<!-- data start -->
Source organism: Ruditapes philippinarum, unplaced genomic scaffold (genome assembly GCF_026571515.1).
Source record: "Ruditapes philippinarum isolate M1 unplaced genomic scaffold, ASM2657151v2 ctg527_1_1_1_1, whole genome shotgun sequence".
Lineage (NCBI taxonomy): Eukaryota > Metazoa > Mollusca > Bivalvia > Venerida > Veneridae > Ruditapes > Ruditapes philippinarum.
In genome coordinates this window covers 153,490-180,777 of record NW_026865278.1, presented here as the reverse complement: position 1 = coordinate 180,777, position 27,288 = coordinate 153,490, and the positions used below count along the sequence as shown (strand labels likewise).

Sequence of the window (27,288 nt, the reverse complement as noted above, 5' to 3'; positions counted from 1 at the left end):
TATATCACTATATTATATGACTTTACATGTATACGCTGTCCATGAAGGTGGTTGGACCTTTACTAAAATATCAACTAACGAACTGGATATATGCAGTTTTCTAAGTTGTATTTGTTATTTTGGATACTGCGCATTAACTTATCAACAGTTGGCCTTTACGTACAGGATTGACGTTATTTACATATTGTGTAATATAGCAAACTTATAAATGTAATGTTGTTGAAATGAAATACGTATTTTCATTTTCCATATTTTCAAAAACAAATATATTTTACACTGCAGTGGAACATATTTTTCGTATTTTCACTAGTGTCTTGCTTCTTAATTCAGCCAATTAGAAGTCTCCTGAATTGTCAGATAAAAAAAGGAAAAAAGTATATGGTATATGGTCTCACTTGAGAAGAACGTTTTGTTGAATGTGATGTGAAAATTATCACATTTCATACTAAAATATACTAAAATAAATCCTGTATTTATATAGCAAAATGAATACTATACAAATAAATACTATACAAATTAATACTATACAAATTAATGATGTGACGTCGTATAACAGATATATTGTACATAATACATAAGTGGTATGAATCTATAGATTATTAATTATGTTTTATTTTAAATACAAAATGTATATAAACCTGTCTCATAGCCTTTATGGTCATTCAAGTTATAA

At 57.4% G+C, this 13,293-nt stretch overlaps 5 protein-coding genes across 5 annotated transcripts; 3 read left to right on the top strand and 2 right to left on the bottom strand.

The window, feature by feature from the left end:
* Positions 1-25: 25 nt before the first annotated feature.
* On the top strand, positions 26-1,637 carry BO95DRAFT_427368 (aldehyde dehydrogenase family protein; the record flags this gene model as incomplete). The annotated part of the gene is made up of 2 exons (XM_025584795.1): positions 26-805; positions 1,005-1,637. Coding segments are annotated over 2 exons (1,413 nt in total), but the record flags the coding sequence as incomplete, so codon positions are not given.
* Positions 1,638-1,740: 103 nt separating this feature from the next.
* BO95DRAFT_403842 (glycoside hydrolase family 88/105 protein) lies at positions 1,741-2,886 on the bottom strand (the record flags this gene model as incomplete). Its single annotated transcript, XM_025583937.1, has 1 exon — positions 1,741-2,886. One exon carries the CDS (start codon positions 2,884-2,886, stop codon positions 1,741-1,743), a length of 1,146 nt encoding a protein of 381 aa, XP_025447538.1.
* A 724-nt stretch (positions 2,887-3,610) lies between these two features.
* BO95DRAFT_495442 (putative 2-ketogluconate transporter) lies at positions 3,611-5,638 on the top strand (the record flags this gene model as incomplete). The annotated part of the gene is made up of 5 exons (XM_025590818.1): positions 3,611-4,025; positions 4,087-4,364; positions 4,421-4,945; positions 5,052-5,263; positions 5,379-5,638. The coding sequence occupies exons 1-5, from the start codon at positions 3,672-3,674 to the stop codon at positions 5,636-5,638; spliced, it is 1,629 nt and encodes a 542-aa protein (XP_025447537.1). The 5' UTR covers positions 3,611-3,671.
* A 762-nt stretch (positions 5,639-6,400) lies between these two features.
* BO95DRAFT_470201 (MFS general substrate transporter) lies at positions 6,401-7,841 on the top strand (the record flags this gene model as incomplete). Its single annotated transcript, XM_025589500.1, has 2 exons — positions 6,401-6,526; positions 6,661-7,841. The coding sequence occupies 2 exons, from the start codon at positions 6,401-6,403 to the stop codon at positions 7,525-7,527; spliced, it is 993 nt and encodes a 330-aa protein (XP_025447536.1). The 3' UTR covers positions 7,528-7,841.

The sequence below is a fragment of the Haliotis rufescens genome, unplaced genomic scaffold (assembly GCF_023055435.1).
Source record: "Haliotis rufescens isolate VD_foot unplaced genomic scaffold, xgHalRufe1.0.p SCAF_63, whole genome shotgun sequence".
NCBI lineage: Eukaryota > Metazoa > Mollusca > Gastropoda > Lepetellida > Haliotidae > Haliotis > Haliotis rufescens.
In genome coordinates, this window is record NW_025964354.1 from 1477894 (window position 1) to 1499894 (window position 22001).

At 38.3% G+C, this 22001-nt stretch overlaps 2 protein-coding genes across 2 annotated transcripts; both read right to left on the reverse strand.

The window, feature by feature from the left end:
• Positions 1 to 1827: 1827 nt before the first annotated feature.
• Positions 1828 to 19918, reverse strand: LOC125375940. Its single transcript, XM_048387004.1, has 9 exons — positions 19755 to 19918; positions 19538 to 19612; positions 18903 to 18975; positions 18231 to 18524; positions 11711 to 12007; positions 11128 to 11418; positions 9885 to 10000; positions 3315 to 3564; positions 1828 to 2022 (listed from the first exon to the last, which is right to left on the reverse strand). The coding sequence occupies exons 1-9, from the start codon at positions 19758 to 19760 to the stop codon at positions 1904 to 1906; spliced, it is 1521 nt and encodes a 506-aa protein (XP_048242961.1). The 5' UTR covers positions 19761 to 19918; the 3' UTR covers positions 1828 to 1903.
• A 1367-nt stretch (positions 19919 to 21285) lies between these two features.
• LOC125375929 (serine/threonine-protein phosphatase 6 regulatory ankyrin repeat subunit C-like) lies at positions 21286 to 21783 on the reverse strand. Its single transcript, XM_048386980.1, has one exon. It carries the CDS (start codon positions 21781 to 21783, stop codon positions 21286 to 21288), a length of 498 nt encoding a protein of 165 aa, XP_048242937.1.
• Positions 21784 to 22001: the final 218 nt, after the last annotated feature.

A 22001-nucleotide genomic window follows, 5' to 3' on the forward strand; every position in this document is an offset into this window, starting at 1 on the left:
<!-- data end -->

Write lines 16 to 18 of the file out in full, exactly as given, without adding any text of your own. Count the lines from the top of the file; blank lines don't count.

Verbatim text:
* BO95DRAFT_470201 (MFS general substrate transporter) lies at positions 6,401-7,841 on the top strand (the record flags this gene model as incomplete). Its single annotated transcript, XM_025589500.1, has 2 exons — positions 6,401-6,526; positions 6,661-7,841. The coding sequence occupies 2 exons, from the start codon at positions 6,401-6,403 to the stop codon at positions 7,525-7,527; spliced, it is 993 nt and encodes a 330-aa protein (XP_025447536.1). The 3' UTR covers positions 7,528-7,841.

The sequence below is a fragment of the Haliotis rufescens genome, unplaced genomic scaffold (assembly GCF_023055435.1).
Source record: "Haliotis rufescens isolate VD_foot unplaced genomic scaffold, xgHalRufe1.0.p SCAF_63, whole genome shotgun sequence".